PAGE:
Distinguished neuroscientist appointed as Director of the Institute’s Centre for the Study of the Senses
The Institute of Philosophy, a member institute of the University of London’s School of Advanced Study, is delighted to welcome Professor Colin Blakemore as Director of the Institute’s Centre for the Study of the Senses.
Professor Blakemore, a renowned vision scientist, is one of Britain’s leading scientists, who speaks and advises on a number of public issues, including chairing the Royal Society’s recent Brain Waves project, reviewing the policy implications of developments in neuroscience, including a report on Neuroscience and the Law. Colin Blakemore is a Fellow of the Royal Society, and was a previous head of the Medical Research Council. He has been a Reith Lecturer and given the Royal Institution Christmas Lectures. He has been honoured by many countries, including India and China, and has ten honorary degrees.
Colin‘s research on the neuronal plasticity of the brain has wide implications for learning and memory. He has shown how the visual cortex adapts shortly after birth, helping the brain to match itself to the sensory environment, and this process of reorganisation helps to explain how some parts of the brain can take over the function of others after damage. Professor Blakemore will direct the work of the Centre for the Study of the Senses, which pioneers collaborative sensory research between philosophers, psychologists and neuroscientists, looking at the way our senses cooperate to create perceptions of the world around us.
Colin Blakemore commented: “For many years I have thought that philosophy has much to contribute to the exploding field of neuroscience – and vice versa. I am very excited about the challenge of facilitating new interactions and collaborations across the traditional boundaries between the humanities and neuroscience.”
Professor Barry Smith, Director of the Institute of Philosophy, said: “We are delighted to have Colin Blakemore joining us. He will play a vital role in leading a new generation of philosophically-minded neuroscientists and scientifically-minded philosophers.”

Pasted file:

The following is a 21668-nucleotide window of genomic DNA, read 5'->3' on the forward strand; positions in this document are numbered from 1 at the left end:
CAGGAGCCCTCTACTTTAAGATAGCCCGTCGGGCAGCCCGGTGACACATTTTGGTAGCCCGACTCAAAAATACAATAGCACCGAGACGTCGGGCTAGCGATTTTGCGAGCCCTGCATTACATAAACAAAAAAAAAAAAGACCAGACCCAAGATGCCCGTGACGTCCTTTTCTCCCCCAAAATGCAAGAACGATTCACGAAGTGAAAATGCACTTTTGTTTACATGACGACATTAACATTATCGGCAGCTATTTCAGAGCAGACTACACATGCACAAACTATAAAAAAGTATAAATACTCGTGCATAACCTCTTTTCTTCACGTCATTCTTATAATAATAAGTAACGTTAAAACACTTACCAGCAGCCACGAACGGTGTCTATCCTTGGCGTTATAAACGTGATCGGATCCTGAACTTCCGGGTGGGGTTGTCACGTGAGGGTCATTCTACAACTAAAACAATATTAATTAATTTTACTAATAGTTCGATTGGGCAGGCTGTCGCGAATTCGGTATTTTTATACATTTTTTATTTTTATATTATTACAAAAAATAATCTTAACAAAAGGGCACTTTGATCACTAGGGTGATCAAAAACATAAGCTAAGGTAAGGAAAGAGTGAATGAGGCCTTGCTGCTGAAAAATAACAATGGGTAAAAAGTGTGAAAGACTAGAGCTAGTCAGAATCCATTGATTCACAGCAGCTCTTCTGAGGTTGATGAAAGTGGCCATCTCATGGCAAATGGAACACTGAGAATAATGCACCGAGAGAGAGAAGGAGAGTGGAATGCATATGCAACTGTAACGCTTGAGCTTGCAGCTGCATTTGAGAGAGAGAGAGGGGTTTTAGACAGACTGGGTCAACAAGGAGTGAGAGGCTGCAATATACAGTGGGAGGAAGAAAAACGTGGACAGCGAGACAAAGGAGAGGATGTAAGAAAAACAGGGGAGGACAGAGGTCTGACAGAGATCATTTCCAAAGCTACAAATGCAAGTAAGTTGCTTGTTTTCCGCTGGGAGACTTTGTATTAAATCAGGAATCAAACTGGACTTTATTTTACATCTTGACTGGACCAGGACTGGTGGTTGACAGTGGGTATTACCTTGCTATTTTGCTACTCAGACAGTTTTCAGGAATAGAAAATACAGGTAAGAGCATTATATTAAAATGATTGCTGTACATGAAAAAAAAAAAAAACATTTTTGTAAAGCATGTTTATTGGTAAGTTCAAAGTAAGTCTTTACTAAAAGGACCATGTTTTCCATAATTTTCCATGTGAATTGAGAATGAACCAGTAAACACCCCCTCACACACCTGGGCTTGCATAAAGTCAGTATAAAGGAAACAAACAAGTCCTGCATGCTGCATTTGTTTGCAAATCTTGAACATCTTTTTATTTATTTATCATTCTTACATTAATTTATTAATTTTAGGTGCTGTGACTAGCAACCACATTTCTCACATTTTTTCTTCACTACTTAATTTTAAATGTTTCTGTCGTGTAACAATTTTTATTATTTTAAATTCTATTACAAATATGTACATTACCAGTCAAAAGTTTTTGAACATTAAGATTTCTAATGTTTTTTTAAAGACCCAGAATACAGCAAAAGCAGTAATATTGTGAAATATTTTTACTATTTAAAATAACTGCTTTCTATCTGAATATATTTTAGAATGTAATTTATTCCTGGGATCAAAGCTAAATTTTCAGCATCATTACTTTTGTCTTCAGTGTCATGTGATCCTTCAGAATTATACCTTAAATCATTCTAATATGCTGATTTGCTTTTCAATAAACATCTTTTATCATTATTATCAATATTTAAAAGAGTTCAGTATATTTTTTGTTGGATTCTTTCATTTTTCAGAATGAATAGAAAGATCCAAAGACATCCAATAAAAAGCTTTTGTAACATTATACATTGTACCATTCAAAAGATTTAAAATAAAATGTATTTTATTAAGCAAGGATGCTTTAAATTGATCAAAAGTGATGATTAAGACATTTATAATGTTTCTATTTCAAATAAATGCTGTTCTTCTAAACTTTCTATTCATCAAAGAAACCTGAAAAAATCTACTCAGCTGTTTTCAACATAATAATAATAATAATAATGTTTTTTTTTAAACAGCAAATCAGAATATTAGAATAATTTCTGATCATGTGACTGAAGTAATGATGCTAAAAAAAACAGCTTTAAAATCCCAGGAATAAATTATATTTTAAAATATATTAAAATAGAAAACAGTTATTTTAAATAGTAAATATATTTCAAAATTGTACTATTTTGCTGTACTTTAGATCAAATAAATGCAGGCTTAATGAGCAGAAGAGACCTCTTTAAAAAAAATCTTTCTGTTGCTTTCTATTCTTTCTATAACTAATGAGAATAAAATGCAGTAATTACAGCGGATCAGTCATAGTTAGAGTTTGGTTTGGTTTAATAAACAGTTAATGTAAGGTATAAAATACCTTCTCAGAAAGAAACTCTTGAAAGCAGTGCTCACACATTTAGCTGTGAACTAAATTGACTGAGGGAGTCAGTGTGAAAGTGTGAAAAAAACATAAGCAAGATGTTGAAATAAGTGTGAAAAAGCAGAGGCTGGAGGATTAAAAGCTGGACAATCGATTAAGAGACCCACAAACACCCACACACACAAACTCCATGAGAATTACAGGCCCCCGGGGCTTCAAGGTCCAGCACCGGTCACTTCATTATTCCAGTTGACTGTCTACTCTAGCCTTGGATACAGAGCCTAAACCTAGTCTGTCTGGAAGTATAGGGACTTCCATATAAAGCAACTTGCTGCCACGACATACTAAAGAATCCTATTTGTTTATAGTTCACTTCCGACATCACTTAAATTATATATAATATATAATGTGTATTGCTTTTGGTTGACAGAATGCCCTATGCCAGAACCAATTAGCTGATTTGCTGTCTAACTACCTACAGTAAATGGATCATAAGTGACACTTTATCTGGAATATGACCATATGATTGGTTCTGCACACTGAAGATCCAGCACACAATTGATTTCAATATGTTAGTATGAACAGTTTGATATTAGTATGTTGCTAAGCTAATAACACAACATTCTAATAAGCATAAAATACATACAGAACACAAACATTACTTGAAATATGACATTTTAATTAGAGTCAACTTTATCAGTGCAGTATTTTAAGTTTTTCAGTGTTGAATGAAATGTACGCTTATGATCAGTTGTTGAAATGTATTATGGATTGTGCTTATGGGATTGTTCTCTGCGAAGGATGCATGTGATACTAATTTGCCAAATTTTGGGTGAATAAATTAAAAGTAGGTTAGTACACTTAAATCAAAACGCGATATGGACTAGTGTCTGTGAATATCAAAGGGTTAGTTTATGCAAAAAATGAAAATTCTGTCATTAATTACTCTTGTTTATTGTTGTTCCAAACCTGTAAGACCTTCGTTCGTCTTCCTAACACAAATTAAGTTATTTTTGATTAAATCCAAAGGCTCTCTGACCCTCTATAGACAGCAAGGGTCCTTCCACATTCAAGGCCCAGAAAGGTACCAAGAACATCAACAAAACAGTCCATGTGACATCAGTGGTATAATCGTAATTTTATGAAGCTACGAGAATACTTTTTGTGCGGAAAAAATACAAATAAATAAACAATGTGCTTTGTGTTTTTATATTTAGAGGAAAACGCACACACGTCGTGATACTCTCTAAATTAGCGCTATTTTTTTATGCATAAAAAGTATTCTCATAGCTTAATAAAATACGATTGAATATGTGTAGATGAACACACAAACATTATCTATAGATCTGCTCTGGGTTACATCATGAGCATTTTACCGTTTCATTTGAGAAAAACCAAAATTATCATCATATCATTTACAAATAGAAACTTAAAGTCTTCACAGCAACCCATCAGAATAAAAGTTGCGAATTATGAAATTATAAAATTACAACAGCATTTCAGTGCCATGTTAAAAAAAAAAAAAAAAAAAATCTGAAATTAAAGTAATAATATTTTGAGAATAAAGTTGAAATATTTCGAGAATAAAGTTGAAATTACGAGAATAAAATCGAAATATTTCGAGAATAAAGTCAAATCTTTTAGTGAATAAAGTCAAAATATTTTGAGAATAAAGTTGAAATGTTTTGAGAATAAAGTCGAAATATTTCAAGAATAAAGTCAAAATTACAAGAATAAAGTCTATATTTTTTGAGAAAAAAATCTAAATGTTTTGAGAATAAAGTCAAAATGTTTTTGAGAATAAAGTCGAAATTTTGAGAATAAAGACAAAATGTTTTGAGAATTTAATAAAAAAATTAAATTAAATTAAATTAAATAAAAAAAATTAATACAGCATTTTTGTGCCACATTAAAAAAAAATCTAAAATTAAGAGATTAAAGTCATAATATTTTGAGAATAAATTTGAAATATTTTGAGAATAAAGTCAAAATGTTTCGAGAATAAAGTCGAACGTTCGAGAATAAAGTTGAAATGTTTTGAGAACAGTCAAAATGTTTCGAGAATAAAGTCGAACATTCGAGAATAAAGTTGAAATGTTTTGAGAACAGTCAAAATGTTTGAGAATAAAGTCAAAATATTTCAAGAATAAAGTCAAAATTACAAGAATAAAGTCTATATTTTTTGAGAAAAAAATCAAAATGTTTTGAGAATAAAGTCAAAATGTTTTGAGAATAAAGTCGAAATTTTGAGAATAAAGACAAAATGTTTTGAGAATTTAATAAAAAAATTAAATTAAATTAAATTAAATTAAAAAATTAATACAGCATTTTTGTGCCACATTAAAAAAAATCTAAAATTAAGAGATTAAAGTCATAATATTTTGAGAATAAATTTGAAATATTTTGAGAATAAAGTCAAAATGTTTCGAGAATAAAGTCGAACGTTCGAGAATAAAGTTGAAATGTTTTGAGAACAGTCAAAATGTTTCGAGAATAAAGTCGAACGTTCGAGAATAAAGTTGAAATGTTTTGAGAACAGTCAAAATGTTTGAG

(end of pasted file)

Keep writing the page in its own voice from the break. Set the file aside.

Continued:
Notes for Editors:
1. For further information please contact Dee Burn at the School of Advanced Study at email@example.com or +44 (0)20 7862 8670.
2. The Centre for the Study of the Senses (CenSes) at the Institute of Philosophy has an international Scientific Board comprising philosophers, psychologists and neuroscientists. The aim of the centre is to foster interdisciplinary research on the senses by identifying research groupings to pursue specialised topics of benefit to the participating disciplines.
3. The Institute of Philosophy (IP) was founded in 2005, building upon and developing the work of the Philosophy Programme from 1995–2005. The Institute’s mission is to promote and support philosophy of the highest quality in all its forms, both inside and outside the University, and across the UK. Its activities divide into three kinds: events, fellowships and research facilitation.
4. Colin Blakemore has been a Professor of Physiology, and then Neuroscience, at the University of Oxford since 1979. He was also Director of the Oxford Centre for Cognitive Neuroscience. From 1 October 2012, he will have the title of Emeritus Professor of Neuroscience at Oxford in addition to his new appointment at the University of London.
5. The School of Advanced Study (SAS) at the University of London is the UK’s national centre for the facilitation and promotion of research in the humanities and social sciences. The School brings together the specialised scholarship and resources of 10 prestigious research institutes to offer academic opportunities, facilities and stimulation across a wide range of subject areas for the benefit of the national and international scholarly community. The member institutes of the School are the Institutes of Advanced Legal Studies, Classical Studies, Commonwealth Studies, English Studies, Germanic & Romance Studies, Historical Research, Musical Research, Philosophy, Study of the Americas, and The Warburg Institute.